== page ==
Arriving at the house shortly before 9:00 a.m. he conducted a cursory survey of the scene.  He did little but confirm the deaths, although he did test for the onset of rigor mortis.  This was accomplished by lifting some of the victims a few inches and letting them fall back.   From this simple test and his visual inspection of the clotted blood, he estimated they had been killed “eight or nine hours ago.”  If his analysis was correct the murders had been committed around midnight.  Neither Dr. Cooper nor doctors later on the scene felt it necessary to take body temperatures to establish a more precise time of death.

With his quick survey complete Dr. Cooper left, estimating he had spent no more than 15 minutes inside the house.  As he stepped onto the front porch he was confronted with a yard full of spectators, the boldest of whom were already on the porch and peering cautiously inside.  Dr. Cooper admonished them, “Don’t go in there boys, you will regret it the longest day you live.” It was pointless advice for Dr. Cooper had not left the front yard before the most audacious bystanders had invaded the murder house. 

An hour later Dr. Lindquist, the County Coroner from Stanton, IA, was examining the bodies and reported, “it was a mad house, with people shouting and running from room to room.” 

This complete breakdown of crowd control resulted from several causes.  First, when Marshal Horton left to call for help, the scene was completely unguarded.  While uptown, he sent his deputy, Henry "Mike" Overman to police the murder scene.  Unfortunately Mike Overman, a young man in his 20s, lacked the gravitas to control the huge crowd that gathered in Moore’s yard.  Secondly, there was no tradition of excluding local citizens from a community emergency.  In 1912, there was not a foot of yellow crime scene tape in all of Iowa and gawkers of all social ranks felt perfectly justified  barging into the murder house to see for themselves what lay inside.

Paola murdersA similar chaotic scene played out during the discovery of the Paola, Kansas murders--which were thought to be connected to the Villisca murders.

This loss of control completely compromised the crime scene and is one of the greatest crime scene differences between 1912 and the present day.   Window blinds were pulled from their brackets, a lamp chimney was broken and the murder weapon was carried from room to room.  In the most egregious example of tampering, a piece of Joe Moore’s skull the size of a cigarette package appeared in a local pool hall a few days after the murder, as a gruesome souvenir.

Crowded or not, other doctors entered the house shortly after Dr. Cooper had left.  Drs. Williams and Lomas had completed their inspection by midmorning as had County Coroner Lindquist.  Authorities immediately suspected this was a sexual murder so these doctors carefully examined the female victims for signs of rape or sexual molestation. 

Mrs. Moore was, in the euphemism of the day “unwell” and wearing a sanitary napkin.  The younger girls were checked for vaginal discharge and found to have their hymens intact.  Based on this examination, the doctors agreed that rape was not a motive.  Unfortunately, they did not publicly comment on how the killer had left the oldest girl in the downstairs bedroom in a clearly sexual pose.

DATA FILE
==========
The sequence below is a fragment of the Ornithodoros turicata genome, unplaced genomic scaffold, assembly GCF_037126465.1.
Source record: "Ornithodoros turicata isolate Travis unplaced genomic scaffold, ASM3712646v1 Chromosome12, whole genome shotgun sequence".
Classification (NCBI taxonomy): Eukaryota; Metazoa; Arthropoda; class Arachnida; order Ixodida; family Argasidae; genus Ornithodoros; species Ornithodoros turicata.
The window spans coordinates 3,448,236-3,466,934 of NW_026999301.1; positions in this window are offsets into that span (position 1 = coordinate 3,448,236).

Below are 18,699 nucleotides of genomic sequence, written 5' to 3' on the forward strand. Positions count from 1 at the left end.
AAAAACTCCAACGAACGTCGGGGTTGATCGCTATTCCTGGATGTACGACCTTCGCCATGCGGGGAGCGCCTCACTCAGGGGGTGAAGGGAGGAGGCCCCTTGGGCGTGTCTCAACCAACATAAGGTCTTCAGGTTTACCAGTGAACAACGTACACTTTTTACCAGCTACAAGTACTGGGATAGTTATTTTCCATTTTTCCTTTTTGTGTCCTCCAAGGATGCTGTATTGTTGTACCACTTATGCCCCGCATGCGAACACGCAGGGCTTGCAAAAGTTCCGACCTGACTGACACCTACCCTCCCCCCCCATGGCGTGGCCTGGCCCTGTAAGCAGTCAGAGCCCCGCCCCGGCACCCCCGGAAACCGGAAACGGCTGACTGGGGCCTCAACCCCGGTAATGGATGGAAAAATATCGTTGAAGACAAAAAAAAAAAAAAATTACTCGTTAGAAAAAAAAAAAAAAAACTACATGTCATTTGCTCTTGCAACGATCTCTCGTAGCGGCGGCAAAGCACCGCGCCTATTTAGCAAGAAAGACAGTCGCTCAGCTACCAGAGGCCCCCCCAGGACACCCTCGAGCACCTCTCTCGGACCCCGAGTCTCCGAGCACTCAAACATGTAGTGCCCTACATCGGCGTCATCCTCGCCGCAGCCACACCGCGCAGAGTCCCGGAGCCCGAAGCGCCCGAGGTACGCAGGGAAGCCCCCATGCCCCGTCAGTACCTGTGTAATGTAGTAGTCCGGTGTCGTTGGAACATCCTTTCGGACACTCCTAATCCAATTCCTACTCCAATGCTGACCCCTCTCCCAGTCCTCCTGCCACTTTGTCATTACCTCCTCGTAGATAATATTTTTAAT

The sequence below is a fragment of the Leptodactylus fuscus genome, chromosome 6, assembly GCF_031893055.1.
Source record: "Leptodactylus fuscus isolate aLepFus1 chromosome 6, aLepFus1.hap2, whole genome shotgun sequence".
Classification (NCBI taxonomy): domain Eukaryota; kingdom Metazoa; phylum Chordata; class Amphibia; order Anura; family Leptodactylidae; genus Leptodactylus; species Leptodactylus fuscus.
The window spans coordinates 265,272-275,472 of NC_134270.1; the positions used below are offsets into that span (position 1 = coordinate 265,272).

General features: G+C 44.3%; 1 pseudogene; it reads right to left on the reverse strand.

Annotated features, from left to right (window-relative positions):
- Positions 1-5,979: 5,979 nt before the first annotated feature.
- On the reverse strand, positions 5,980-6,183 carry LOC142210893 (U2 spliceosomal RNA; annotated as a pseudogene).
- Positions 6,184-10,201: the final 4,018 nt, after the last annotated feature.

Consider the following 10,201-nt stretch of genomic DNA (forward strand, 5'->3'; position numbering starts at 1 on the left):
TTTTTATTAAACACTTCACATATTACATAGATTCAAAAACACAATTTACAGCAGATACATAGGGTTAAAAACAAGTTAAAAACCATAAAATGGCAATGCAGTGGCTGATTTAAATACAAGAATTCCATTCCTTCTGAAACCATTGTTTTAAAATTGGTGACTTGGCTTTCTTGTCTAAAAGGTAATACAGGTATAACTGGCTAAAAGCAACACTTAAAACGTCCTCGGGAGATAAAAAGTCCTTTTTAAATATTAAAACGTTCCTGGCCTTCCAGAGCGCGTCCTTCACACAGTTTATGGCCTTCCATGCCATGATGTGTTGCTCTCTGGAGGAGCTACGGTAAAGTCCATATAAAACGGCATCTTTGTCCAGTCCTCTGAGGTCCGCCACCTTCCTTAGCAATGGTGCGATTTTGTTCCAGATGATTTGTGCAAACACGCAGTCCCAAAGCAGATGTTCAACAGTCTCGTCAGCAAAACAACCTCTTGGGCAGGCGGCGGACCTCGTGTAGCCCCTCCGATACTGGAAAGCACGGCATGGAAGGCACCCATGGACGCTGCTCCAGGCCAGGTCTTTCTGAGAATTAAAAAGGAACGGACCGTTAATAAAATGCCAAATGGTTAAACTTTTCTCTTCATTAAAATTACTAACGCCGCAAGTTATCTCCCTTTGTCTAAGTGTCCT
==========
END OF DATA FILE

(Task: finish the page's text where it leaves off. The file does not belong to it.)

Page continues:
Consequently, it was accepted among the majority of Villisca citizens that sexual motives did not explain the crime.  This serious over-simplification of the crime scene was to have grave implications for the community conflict and fragmentation which was to develop over the next several years.

We know that investigators hired a local photographer to take pictures of the scene sometime on Monday, June 10th. These photographs have either been lost or mislaid, but we are sure of their existence because a bill for photographs of the Moore murder was paid by the County Board of Supervisors in September of 1912.

Order was brought to the chaotic scene in the late morning when George Whitmore, the Sheriff of Page County, arrived and saw that things were out of control. He deputized several men from the crowd and directed them to push everyone off the yard.   Bruce Stillians, who had already toured the crime scene, reappeared this time with a coil of barbed wire which was strung from tree to tree.  With this perimeter established the house was finally sealed, and only officials and newspaper reporters could enter.

Through all this confusion the murder victims still lay where they were found.  This anomaly resulted from County Attorney Ratcliff being two hundred miles away in Cedar Rapids, Iowa, when the murder was discovered.  Consequently, no officer on the scene was willing to release the bodies to the waiting morticians until Ratcliff returned.

Victims and shocked citizens alike waited through the long afternoon for the arrival of both County Attorney Ratcliff and a pair of blood hounds from Beatrice, Nebraska.  These dogs were everyone’s great hope as it became obvious after repeated failures, that unaided searches of the town and vicinity were futile.  Citizens waited and watched the gray skies for rain which all feared would wash out any traces for the dogs to follow. 

BloodhoundsThe Beatrice bloodhounds leap off of the Moore home porch in search of a killer.

The dogs and their handler arrived on the 8:30 p.m. train and were brought to the murder house by automobile.  Their arrival in the front yard triggered a general rush with officials and spectators alike crowding into the house.  Allowed to smell the murder weapon and a cloth the killer had used to wipe the axe, the bloodhounds led their handler off the front porch into an incredible scene.